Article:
In short, an enfranchisement leasehold is where tenants can become the freeholder of a property by buying the freehold title from the current freeholder. This allows them to make significant changes to the property.
However, there are certain scenarios where this can take place and a process leaseholders have to go through. In this article, we walk you through it and how you as a leaseholder can start acquiring the freehold of your property in an enfranchisement leasehold.
Imagine having the power to become a freeholder, to truly own your place and shape your destiny. It may sound like a distant dream, but I have exciting news for you – enfranchisement leaseholds can turn that dream into reality.
The path to becoming a freeholder may seem daunting, with the complexities of forming a company, selecting a Nominee Purchaser, and navigating the legal maze. But fear not! In this text, we’ll unveil the secrets to a smooth and successful journey towards freehold ownership.
You’ll discover how to ensure a seamless process by creating a written agreement, establishing a fund, and involving all eligible participants. We’ll even reveal the solution if the landlord is nowhere to be found – a powerful vesting order that empowers you to claim what’s rightfully yours.
As we delve deeper, we’ll unlock the key to purchasing the entire building and its surroundings. Valuation will be demystified, helping you determine a fair purchase price while considering critical factors like lease term and marriage value.
We’ll explore the advantages of buying the freehold, including the ability to grant new leases and liberate yourself from the clutches of the freeholder’s influence. We’ll also unveil the eligibility requirements, shedding light on building criteria and leaseholder qualifications that will set you on the path to ownership.
So, whether you’re a leaseholder longing for independence or an aspiring homeowner seeking a way out of the endless rental cycle, this text is your guide to a brighter future. So, join us on this enlightening journey and unlock the secrets of enfranchisement leasehold.
What is an enfranchisement leasehold?
Enfranchisement is a legal provision that gives leaseholders the collective right to purchase the freehold of their building.
It was first introduced by the Leasehold Reform Housing and Urban Development Act of 1993, and it was later amended by the legislation you can find here called the Commonhold and Leasehold Reform Act (CLRA) of 2002.
It is worth noting, however, that while the CLRA contains sections 121 to 124 relating to the right to enfranchise corporations, these provisions were never implemented, and it is unclear whether they will be in the future.
In any case, the enfranchisement legislation allows qualifying leaseholders to compel the sale of their building’s freehold or a portion of it. When other parties have a stake in the building, such as a head-lease, they must be included in the leaseholders’ purchase.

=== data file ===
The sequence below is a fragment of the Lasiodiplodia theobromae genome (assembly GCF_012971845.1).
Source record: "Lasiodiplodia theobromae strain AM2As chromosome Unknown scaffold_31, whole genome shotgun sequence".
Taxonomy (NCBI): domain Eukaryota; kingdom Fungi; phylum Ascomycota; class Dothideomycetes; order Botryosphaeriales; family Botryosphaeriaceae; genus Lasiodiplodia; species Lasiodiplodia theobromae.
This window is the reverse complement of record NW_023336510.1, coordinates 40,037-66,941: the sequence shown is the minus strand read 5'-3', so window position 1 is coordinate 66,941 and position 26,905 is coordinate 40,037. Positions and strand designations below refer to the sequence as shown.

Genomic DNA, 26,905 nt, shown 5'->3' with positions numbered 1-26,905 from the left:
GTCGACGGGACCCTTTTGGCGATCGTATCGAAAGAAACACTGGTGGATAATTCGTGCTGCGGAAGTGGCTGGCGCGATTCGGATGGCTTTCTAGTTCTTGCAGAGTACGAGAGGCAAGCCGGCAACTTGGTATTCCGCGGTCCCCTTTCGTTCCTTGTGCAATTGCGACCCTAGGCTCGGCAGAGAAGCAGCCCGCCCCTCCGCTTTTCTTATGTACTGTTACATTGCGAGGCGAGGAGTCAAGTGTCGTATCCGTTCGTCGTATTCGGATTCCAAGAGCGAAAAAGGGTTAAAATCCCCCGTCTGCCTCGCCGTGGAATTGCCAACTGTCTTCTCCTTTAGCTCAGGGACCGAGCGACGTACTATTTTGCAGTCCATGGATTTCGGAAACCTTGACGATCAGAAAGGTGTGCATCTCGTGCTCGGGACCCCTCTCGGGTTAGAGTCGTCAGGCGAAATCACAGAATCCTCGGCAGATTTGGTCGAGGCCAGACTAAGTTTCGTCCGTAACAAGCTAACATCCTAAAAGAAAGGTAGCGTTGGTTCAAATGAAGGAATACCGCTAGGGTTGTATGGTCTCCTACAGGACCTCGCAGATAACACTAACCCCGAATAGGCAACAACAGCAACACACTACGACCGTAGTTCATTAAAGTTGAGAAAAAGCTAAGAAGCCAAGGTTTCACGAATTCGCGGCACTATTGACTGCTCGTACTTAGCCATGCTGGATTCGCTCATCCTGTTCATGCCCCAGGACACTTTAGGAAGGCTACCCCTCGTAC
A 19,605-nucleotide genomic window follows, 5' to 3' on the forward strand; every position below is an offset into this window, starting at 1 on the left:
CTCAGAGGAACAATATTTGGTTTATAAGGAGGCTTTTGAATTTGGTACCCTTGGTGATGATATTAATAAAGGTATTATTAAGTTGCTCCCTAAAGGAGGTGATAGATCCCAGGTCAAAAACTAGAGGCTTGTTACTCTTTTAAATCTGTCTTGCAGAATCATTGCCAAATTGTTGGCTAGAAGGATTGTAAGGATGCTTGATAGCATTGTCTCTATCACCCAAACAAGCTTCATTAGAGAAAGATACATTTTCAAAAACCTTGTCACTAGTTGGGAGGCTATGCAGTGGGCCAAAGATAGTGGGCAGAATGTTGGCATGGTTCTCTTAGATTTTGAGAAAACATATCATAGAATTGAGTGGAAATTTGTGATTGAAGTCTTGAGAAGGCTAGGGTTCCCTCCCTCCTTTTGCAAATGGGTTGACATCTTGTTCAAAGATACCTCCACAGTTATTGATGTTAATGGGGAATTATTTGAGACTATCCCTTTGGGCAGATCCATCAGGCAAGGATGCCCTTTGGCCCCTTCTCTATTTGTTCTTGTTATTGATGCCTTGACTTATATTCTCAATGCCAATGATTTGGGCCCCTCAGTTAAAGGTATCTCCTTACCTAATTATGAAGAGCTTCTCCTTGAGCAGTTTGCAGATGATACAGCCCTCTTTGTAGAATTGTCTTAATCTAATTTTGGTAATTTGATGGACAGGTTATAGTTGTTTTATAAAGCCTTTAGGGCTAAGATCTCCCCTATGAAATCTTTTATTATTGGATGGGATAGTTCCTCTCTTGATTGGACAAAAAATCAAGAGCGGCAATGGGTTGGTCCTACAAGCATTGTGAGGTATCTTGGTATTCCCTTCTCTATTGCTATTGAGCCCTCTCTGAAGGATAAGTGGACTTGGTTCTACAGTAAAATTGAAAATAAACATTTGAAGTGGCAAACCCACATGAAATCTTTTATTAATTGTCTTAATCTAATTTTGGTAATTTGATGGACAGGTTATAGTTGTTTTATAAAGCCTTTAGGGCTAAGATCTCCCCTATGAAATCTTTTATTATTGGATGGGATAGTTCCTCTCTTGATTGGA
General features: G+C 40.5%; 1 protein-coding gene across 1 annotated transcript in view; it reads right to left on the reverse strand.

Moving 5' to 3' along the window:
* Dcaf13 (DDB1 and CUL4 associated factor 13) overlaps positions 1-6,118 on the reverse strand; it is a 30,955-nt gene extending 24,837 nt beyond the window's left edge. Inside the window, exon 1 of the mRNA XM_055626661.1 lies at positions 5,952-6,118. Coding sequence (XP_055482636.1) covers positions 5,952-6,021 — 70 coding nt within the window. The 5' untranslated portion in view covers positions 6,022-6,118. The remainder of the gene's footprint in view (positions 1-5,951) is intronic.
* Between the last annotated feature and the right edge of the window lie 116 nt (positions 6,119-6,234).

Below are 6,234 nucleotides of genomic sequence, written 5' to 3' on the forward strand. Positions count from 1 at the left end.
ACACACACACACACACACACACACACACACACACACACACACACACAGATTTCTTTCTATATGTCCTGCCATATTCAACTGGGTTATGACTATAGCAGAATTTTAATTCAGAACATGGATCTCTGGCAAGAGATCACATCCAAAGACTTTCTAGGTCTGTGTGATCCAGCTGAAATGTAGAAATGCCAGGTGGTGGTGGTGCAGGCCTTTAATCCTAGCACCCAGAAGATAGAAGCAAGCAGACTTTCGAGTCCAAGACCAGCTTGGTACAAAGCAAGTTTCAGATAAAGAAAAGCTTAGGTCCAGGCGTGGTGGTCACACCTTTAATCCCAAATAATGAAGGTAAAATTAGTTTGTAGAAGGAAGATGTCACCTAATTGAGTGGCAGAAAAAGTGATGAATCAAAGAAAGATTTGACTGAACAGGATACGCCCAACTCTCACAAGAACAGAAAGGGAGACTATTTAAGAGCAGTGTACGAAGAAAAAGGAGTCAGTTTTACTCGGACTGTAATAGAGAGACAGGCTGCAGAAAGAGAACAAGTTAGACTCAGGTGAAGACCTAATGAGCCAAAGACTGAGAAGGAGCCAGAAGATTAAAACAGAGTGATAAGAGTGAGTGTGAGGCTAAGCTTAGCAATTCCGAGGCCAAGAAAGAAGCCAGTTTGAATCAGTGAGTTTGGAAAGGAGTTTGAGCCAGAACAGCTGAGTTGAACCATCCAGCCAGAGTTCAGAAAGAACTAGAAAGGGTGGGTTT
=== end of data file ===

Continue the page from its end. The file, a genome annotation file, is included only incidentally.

What does the enfranchisement procedure involve?
Leaseholders have the right to collectively purchase the freehold of their building through a process known as an enfranchisement leasehold. This sounds relatively simple but there is a process behind this that is very important.
To begin this process, the leaseholders must first form a company in which they will all be shareholders and they must then select a Nominee Purchaser, who will be named in the Initial Notice.
and if the leaseholders and the freeholder cannot reach an agreement, they can apply to the Leasehold Valuation Tribunal within six months of receiving the Counter-Notice.
To summarise, the collective enfranchisement process entails determining eligibility, forming a qualifying leaseholders company, naming a Nominee Purchaser, and hiring solicitors and surveyors to seek expert advice and determine the purchase price.
Also, in summary, after serving the Initial Notice, the freeholder must respond with a Counter-Notice, and if there are any issues, the leaseholders can seek resolution from the Leasehold Valuation Tribunal.
How can leaseholders make sure the process runs smoothly?
Prior to beginning the enfranchisement process, leaseholders should form a working group to draft a written agreement outlining their intentions.
All participating leaseholders should sign a formal agreement outlining their actions, voting rights, negotiation and agreement terms, and the financial contributions they must make.
This is especially important for larger blocks of flats, where quick decisions are required to avoid the enfranchisement process collapsing. It’s also a good idea to talk about what happens after the enfranchisement process is finished.
Participating leaseholders can discuss establishing a fund to cover the costs of forming a company, obtaining necessary documents, and having a valuation performed. This fund must be established prior to serving the Initial Notice.
What happens if the landlord cannot be found?
Don’t worry if you’re a tenant looking to buy the freehold but can’t find the landlord. The process of enfranchisement is still possible, but with a slight modification.
You must apply to the county court for a vesting order, which will allow you to take over the freehold. Following the issuance of this order, the Leasehold Valuation Tribunal will assess the price and terms of the transfer, as previously described.
What is a Nominee Purchaser?